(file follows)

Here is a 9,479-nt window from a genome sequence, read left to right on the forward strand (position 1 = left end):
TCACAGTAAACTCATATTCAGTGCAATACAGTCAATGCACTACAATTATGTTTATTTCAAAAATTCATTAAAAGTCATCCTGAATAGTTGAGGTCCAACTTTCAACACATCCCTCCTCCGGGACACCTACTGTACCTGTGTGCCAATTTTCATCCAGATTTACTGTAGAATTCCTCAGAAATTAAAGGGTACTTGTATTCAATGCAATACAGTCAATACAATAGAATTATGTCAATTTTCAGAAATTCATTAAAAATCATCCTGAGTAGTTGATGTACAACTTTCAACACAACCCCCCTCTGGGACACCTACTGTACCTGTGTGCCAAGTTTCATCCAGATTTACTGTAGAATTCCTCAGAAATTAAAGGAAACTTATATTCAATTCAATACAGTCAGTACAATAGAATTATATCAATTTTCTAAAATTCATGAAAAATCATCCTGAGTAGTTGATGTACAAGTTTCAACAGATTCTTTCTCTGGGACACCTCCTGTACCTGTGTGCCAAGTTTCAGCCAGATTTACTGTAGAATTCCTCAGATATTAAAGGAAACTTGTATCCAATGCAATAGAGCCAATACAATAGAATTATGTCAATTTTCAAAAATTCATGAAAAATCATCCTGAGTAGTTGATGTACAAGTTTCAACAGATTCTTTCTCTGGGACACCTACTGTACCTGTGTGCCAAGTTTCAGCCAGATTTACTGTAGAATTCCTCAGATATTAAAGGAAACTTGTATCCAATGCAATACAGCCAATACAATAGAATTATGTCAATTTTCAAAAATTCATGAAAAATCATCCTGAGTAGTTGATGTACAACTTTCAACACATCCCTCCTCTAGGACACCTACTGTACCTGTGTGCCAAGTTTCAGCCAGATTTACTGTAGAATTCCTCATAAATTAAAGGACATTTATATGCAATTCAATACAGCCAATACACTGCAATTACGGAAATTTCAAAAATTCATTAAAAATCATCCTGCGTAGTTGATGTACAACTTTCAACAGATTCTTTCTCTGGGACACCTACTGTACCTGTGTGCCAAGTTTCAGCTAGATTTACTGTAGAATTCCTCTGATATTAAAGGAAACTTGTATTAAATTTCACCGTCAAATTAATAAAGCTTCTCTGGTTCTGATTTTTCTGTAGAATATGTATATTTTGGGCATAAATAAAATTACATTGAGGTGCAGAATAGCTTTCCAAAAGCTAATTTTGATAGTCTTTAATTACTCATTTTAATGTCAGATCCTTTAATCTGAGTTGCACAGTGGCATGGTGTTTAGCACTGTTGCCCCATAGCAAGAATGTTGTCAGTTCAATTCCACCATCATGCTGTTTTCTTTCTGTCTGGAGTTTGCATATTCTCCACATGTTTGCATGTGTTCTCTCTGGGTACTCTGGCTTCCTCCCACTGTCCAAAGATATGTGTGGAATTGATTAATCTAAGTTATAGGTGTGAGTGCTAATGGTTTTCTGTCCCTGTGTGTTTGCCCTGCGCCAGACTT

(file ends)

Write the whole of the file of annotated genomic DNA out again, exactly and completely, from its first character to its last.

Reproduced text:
Here is a 9,479-nt window from a genome sequence, read left to right on the forward strand (position 1 = left end):
TCACAGTAAACTCATATTCAGTGCAATACAGTCAATGCACTACAATTATGTTTATTTCAAAAATTCATTAAAAGTCATCCTGAATAGTTGAGGTCCAACTTTCAACACATCCCTCCTCCGGGACACCTACTGTACCTGTGTGCCAATTTTCATCCAGATTTACTGTAGAATTCCTCAGAAATTAAAGGGTACTTGTATTCAATGCAATACAGTCAATACAATAGAATTATGTCAATTTTCAGAAATTCATTAAAAATCATCCTGAGTAGTTGATGTACAACTTTCAACACAACCCCCCTCTGGGACACCTACTGTACCTGTGTGCCAAGTTTCATCCAGATTTACTGTAGAATTCCTCAGAAATTAAAGGAAACTTATATTCAATTCAATACAGTCAGTACAATAGAATTATATCAATTTTCTAAAATTCATGAAAAATCATCCTGAGTAGTTGATGTACAAGTTTCAACAGATTCTTTCTCTGGGACACCTCCTGTACCTGTGTGCCAAGTTTCAGCCAGATTTACTGTAGAATTCCTCAGATATTAAAGGAAACTTGTATCCAATGCAATAGAGCCAATACAATAGAATTATGTCAATTTTCAAAAATTCATGAAAAATCATCCTGAGTAGTTGATGTACAAGTTTCAACAGATTCTTTCTCTGGGACACCTACTGTACCTGTGTGCCAAGTTTCAGCCAGATTTACTGTAGAATTCCTCAGATATTAAAGGAAACTTGTATCCAATGCAATACAGCCAATACAATAGAATTATGTCAATTTTCAAAAATTCATGAAAAATCATCCTGAGTAGTTGATGTACAACTTTCAACACATCCCTCCTCTAGGACACCTACTGTACCTGTGTGCCAAGTTTCAGCCAGATTTACTGTAGAATTCCTCATAAATTAAAGGACATTTATATGCAATTCAATACAGCCAATACACTGCAATTACGGAAATTTCAAAAATTCATTAAAAATCATCCTGCGTAGTTGATGTACAACTTTCAACAGATTCTTTCTCTGGGACACCTACTGTACCTGTGTGCCAAGTTTCAGCTAGATTTACTGTAGAATTCCTCTGATATTAAAGGAAACTTGTATTAAATTTCACCGTCAAATTAATAAAGCTTCTCTGGTTCTGATTTTTCTGTAGAATATGTATATTTTGGGCATAAATAAAATTACATTGAGGTGCAGAATAGCTTTCCAAAAGCTAATTTTGATAGTCTTTAATTACTCATTTTAATGTCAGATCCTTTAATCTGAGTTGCACAGTGGCATGGTGTTTAGCACTGTTGCCCCATAGCAAGAATGTTGTCAGTTCAATTCCACCATCATGCTGTTTTCTTTCTGTCTGGAGTTTGCATATTCTCCACATGTTTGCATGTGTTCTCTCTGGGTACTCTGGCTTCCTCCCACTGTCCAAAGATATGTGTGGAATTGATTAATCTAAGTTATAGGTGTGAGTGCTAATGGTTTTCTGTCCCTGTGTGTTTGCCCTGCGCCAGACTT